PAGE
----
Your article “The Rise of the New Groupthink” really made me think about collaboration in groups. The number one concern when working in groups is that instead of bouncing ideas off of one another, the group as a whole comes to an uninformed decision because there is no need for individual creativity involved. Personally, I have been guilty of groupthink in the past because it can be easier to go along with the popular opinion than think of something that is better or more creative than what everyone has already agreed to. In fact, when you are in a group you may not even have to think.
However, Shirky’s article “Personal Motivation Meets Collaborative Production” talks about how collaboration can be a great idea if done properly. Shirky brings up the popular Wikipedia as an example, which shows how collaboration can be effective. I believe that Wiki is a great invention, although there are some setbacks. Some may say that the information is not reliable because of false information that is put on there, which is another downfall that comes with collaboration. You cannot trust just anyone, and even more so in an online environment.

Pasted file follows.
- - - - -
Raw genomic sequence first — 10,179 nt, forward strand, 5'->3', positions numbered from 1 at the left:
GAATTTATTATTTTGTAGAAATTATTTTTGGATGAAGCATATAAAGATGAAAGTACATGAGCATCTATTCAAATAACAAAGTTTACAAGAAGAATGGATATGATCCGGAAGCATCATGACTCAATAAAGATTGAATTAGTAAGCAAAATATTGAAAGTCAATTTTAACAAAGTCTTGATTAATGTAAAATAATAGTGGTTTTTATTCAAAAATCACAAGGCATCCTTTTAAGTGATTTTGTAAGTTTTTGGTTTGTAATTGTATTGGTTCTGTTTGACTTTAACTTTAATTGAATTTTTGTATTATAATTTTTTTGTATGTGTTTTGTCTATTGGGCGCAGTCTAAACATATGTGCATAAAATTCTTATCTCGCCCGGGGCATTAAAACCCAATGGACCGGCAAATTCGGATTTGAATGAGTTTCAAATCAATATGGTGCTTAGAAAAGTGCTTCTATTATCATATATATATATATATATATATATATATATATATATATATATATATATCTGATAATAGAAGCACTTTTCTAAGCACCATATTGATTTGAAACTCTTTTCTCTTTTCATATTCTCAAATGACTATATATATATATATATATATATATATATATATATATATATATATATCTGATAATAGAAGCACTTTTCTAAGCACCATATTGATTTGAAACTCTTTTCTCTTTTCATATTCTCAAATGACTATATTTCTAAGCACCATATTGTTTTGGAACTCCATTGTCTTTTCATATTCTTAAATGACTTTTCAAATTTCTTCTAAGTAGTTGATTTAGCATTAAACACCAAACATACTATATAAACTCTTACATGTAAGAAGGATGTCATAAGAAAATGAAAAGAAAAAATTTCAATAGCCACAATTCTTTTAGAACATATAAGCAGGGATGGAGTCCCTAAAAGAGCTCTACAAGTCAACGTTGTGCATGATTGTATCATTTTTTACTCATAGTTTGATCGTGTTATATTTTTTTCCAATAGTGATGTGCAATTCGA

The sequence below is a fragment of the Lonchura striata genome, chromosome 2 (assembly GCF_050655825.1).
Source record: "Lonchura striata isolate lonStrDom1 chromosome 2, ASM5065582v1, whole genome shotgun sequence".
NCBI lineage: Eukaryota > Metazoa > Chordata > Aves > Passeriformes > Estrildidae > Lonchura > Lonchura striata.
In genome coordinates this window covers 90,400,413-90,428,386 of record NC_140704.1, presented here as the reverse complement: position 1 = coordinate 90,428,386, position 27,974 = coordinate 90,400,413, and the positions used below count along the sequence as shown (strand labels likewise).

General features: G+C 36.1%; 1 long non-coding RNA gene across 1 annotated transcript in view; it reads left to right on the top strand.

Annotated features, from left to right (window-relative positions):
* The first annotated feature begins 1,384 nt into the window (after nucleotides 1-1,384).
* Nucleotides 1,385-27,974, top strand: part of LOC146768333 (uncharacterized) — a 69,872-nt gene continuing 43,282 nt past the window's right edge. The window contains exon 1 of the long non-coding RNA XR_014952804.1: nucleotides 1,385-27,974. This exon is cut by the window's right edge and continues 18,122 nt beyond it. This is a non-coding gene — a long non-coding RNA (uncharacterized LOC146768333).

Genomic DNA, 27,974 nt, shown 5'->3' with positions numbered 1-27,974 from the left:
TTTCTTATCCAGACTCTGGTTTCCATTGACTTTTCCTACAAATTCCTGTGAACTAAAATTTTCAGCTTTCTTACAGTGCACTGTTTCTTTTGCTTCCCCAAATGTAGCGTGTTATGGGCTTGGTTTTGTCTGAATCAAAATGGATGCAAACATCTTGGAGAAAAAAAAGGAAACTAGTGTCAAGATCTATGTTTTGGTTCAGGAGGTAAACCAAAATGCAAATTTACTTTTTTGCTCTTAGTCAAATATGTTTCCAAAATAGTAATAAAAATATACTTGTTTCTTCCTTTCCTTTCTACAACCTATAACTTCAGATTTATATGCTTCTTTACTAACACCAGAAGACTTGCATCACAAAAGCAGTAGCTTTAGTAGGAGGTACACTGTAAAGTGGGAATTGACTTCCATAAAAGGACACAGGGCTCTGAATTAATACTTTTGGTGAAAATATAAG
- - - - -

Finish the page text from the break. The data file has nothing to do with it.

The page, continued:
This leads me to Keen’s “The Great Seduction” where he address the same type of concern with false information. People can feed into whatever the media throws at them, and this can be unsafe because there is no one to officially filter what is truth and what isn’t. Believing and trusting in other people’s information (which may or may not be true) leaves us vulnerable and unsure.
I think the only way to counteract groupthink is to practice being aware of your surroundings and question everything. I think people should always stop to ask themselves if what they see or hear seems real, or if it can be fabricated content that they are subconsciously buying into so they don’t have to think for themselves.